"It is well-established that the earlier the creditor is able to communicate with a financially distressed borrower, the more likely the creditor will be able to offer the borrower a loan modification, interest-rate reduction, forbearance on interest and fees during a temporary hardship or disaster, or other alternative that will help limit avoidable late fees, interest charges, negative credit reports, and, where appropriate, repossession of the collateral or foreclosure," according to the comment letter submitted June 28 by the American Bankers Association to the FCC.
Take an emergency situation, such as the hurricanes last year in Texas. One credit union wanted to offer low-cost, short-term loans to members but people who had landlines weren't in their homes. And the credit union couldn't call those with cell phones, if the customer had not agreed to be contacted by cell phone, Michel said.
Yet, most days, who really wants more calls to their cell phones?
"The industry smells blood. They really believe, and they may be right, that they can convince this FCC to define autodialer in such a way that it will not cover any systems out there, which would make tens of millions of robocalls ungoverned and unstoppable," said Margot Saunders, senior counsel at the National Consumer Law Center.
The act exists, she said, to protect privacy rights by limiting unwanted and invasive robocalls. But she's concerned that the FCC's move last December to repeal federal net neutrality regulations shows an anticonsumer bent, as many anticipate that consumers will end up paying more for Internet services.
Yet Saunders said she remains hopeful that FCC Chairman Ajit Pai will do as he has promised and actually provide a means for consumers to control unwanted automated calls. Part of the debate involves three issues:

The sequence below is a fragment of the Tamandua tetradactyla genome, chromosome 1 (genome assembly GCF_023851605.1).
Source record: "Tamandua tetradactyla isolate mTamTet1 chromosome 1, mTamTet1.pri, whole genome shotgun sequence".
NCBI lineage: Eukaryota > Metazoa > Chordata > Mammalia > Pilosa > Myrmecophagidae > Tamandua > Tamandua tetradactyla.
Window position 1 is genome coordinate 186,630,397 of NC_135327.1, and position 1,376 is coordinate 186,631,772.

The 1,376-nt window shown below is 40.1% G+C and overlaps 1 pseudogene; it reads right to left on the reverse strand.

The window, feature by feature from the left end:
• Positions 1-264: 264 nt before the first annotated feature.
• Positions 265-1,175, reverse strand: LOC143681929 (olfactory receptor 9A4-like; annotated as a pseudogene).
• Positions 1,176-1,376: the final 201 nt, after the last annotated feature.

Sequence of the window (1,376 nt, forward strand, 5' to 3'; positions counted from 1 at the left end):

What's allowed when it comes to cell phones?
Businesses say there is a lack of clarity on what is an "autodialer" — or an automatic telephone dialing system.
The American Bankers Association has urged the Federal Communications Commission to provide a new interpretation of an "automatic telephone dialing system." The banking trade group wants to use automatic equipment that dials cell phones from a stored list of customer numbers to send timely alerts when necessary. It favors, as does Quicken, limiting restrictions to the act of randomly generating phone numbers to call and then calling the number generated.
But consumer groups warn that if the FCC calls for a more limited definition in the future, it would free up lenders and others to make more calls and texts to cell phones without worries of being threatened by litigation. Consumer groups want all equipment being used to send autodialed calls be classified as an “autodialer."
What can consumers do to regain control?
Business groups maintain that the definition for opting out now is way too broad — where it could mean almost anything from phoning the company to revoke consent to going into a branch to sending something in the mail. Quicken said it is suggesting that the FCC define "any reasonable means" for opting out of calls to center on a company establishing and following procedures for revoking consent or not using intentionally deceptive options.